If you need more justification for my choice of terms, bitch is more appropriate anyway, as it refers to a female by definition, whereas cat is gender non-specific. Alley tomcats may fight with each other, but human male street gangs don’t indulge in “catfights.” That term is used only when women are involved. Besides, women refer to themselves and each other as bitches all the time. Why is it not all right when I do it? Tina Turner took Elton John’s “The Bitch Is Back” for her own musical statement. Any woman who would resort to public pugilism probably is a bitch. I don’t feel the need to be that respectful toward her. Incidentally, there is a proposed TV series about a group of female werewolves, appropriately titled, “Bitches,” and there were two recent sitcoms, one with the title, “GCB,“ which stands for “Good Christian Bitches,” and the other is “Don’t Trust That Bitch in Apt. 23.” So there!

I wish people would lighten up and stop being so damned touchy about everything! Of course, there are nicer, less offensive ways of saying things, but some people take it to the extreme, to the point of absurdity. For example, I think it’s better to call people with disabilities “physically-challenged,” because they are, and it has a more positive connotation to it than “handicapped.” If something is a challenge, it would suggest that one is at least making some kind of effort. When you’re handicapped, it could mean that you are unable to do certain things and you’re not even going to try.

Consider that the term “disabled” is rather meaningless whenever it is used. The truth of the matter is, nobody can do absolutely everything. So that would make us all disabled in some way, wouldn’t it? Beethoven became deaf at an early age but continued to compose great music up until he died. He couldn’t hear but was disabled only in that respect. On the other hand, there are people with excellent hearing who have no musical ability whatsoever. So then, they could be considered disabled as well. Similarly, look at all of Stevie Wonder’s musical talents. He just can’t see. Since I am unable to converse fluently with anyone in any language other than English, then I have certain lingual disabilities.

“Hearing-impaired” and “sight-impaired” are nice terms, I suppose, but deaf and blind are just as good. The people who are either of those don’t seem to mind either. However, to refer to short people as “vertically-challenged” or to bald people as “follicly-challenged,” I think is taking it a bit far.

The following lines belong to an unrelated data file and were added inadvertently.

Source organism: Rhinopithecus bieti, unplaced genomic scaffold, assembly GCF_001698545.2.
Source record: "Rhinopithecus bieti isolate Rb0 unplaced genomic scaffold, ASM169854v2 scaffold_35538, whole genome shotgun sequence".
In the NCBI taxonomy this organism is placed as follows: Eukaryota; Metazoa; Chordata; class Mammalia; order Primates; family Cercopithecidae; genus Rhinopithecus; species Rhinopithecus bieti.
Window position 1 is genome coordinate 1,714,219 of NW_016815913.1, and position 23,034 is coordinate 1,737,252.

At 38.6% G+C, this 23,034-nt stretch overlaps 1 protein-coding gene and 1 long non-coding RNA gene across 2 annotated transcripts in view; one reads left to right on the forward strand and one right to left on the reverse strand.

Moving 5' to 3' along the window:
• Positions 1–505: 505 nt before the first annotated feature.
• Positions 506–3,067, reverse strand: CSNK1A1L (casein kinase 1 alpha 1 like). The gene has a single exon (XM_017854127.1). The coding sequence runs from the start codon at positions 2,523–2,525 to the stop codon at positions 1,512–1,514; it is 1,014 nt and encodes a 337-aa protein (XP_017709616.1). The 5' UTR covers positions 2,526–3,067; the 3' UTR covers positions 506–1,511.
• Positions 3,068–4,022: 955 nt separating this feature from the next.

Speaking of “little people,” calling them midgets and dwarves have become taboo, although I don’t know why. They are merely defining terms for distinguishing types. Dwarfism implies some malformation or disproportion of body parts, whereas a midget is normally-formed and proportioned, they are just shorter than normal. If you are one of those types, why are you offended to be called thus? The actors portraying the Munchkins in The Wizard of Oz (1939) were all billed as midgets in the credits. I don’t think any of them took offense, as that is how they referred to themselves.

Drag queen actor Charles Busch now bills himself as a “gender illusionist,” disc jockeys/deejays are referred to as “sound designers,” secretaries have now become “administrative professionals,” butlers prefer to be called “household administrators,” and an orphanage is now a “juvenile refuge.” While driving cross-country, be sure to take notice of the “ground-mounted, confirmatory route markers,“ or “road signs,“ if you will. One TV contestant said that her occupation was a “pharmaceutical sales representative.” Isn’t that a drug dealer? And a “sexual surrogate” is really a prostitute. Then a professional matchmaker (like Dolly Levi, for one) is a kind of pimp. Many of these more polite terms are, of course, meant to be funny—like calling homeless people “urban explorers” or a person who is brain-dead, “electroencephalographically-challenged.”

The office workplace has become a hotbed of controversy especially. It’s gotten where you can hardly say anything to anybody without them taking offense or your being accused of sexual harassment. You can’t compliment anyone, you can’t flirt, even a smile or wink at a fellow worker might be misconstrued. You can’t tell any jokes or anecdotes, for they might contain something that will offend someone. While using your computer, you must be mindful of what you type. Someone might be walking by and notice an objectionable word on your monitor screen and complain to the boss. These new rules for office protocol have made for a very cold and humorless workplace, I would imagine. So another one of our most cherished rights, freedom of speech, is being gradually taken away from us by the same people who granted it to us in the first place—our dear Government.